When terrorists attacked on Sept. 11, America's response was to go to war in Iraq and Afghanistan. It has gotten us nowhere. Bombing civilizations to dust is a temporary fix (or no fix at all in Iraq's case) and only leads to more hopelessness, a sense of injustice, a call to radicalize. After every terror attack, there is a rush by conservative talking heads to paint all Muslims as would-be terrorists. There is an almost willful disregard of the differences in culture and psychology that also lead to terrorism.

The global solidarity with France this week has been amazing to watch, especially today's march and rally in Paris where a million people turned out. All religions and beliefs marched in unity – Christians, Muslims, Jews, atheists. Once the rallies end and the #JuSuisCharlie hashtag fades from Twitter, there must be a turn to action and, hopefully, a hard look at the root causes that makes young men and women take up guns and detonate bombs. We must continue to condemn terrorism and its causes, reject fear and the twisting of religion and politics at the expense of humanity.

Wednesday, December 31, 2014

2014: Looking back at a better year

2013 was truly a sucky year. An "annus horribilis" as Queen Liz would say. While my writing career was flying high with the publication and accolades for Render, my personal life was a mess. I lost my father and grandmother in a span of seven months, there was work upheaval as the magazine I edit was sold, which scuppered my planned month-long sabbatical in London. I was happy to see the calendar roll over to 2014, sensing it would be a much better year. And it most certainly was.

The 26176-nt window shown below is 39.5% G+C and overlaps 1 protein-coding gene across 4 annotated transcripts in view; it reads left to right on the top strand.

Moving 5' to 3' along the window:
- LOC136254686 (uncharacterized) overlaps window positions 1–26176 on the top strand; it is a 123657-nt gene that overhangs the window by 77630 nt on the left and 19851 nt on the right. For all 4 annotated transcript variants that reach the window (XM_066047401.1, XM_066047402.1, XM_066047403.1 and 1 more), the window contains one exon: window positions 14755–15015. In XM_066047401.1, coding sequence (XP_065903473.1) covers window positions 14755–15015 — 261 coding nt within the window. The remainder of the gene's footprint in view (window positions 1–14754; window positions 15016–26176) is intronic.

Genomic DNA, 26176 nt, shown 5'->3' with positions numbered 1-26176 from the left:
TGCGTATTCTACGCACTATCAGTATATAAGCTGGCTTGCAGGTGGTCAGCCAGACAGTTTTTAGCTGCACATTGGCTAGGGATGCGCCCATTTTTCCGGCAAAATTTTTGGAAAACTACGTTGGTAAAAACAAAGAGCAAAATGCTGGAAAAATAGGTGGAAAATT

Of course, the highlight of this year was traveling to London to see Kate Bush perform in her Before the Dawn residency. Having been a fan for 30 years, I never thought I would get to see her live, but in September my dream came true. I also had the chance to see many of my friends, visit Derek Jarman's Prospect Cottage at Dungeness, see the Virginia Woolf exhibit at the National Portrait Gallery, read from Render at the Polari series at Southbank Centre and write the last chapter of my novel, Leaving Paris.

Speaking of Leaving Paris, it's complete now and the editing process is underway. I spent most of the year trying to keep the third novel in The Venus Trilogy on track after veering wildly from my outline. That experimentation yielded some interesting scenes and ideas, many of which wound up staying in the book, but also required extensive rewriting. Still, I'm slightly ahead of schedule and after I complete my edit, I'll turn the book over to my longtime personal editor Kathy Dean in mid-January. An early 2016 release date is planned from Sibling Rivalry Press, so stay tuned as we prepare to promote the entire trilogy.